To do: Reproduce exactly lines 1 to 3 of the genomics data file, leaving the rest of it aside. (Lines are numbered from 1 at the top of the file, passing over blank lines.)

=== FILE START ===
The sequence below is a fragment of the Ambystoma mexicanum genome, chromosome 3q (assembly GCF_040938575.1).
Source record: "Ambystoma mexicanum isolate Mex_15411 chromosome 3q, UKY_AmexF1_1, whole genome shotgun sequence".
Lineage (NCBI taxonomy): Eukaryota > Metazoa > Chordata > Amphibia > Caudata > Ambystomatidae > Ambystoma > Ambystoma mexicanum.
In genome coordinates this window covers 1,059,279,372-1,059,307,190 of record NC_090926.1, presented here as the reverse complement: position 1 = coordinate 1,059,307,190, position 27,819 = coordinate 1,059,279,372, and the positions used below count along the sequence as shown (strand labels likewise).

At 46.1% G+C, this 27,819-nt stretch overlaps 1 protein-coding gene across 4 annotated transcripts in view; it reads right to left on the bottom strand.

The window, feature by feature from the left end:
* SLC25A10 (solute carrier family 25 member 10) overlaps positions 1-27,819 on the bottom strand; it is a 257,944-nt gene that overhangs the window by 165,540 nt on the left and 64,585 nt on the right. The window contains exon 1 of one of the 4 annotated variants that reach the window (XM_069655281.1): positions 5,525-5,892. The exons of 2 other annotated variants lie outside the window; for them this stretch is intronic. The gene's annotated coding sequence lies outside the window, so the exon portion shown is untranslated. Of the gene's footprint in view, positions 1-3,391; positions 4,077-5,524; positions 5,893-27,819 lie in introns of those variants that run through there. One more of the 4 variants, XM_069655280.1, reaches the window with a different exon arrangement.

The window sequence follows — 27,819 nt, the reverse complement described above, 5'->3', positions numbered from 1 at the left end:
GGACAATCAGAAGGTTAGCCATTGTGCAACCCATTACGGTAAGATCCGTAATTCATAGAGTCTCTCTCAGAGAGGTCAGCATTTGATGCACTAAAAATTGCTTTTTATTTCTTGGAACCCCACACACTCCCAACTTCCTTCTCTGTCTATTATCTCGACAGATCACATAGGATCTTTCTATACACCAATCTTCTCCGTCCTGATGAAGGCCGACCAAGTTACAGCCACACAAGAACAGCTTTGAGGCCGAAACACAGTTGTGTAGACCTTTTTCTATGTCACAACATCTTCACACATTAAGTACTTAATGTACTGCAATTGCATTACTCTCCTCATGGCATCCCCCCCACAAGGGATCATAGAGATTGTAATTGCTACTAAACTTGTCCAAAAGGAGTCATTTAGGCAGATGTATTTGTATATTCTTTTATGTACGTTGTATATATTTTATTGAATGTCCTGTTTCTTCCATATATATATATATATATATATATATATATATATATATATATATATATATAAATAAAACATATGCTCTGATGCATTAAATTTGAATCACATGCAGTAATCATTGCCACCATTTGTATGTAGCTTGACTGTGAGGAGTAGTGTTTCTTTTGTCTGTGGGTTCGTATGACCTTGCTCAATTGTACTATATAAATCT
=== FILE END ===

The sequence below is a fragment of the Ambystoma mexicanum genome, chromosome 3q (assembly GCF_040938575.1).
Source record: "Ambystoma mexicanum isolate Mex_15411 chromosome 3q, UKY_AmexF1_1, whole genome shotgun sequence".
Lineage (NCBI taxonomy): Eukaryota > Metazoa > Chordata > Amphibia > Caudata > Ambystomatidae > Ambystoma > Ambystoma mexicanum.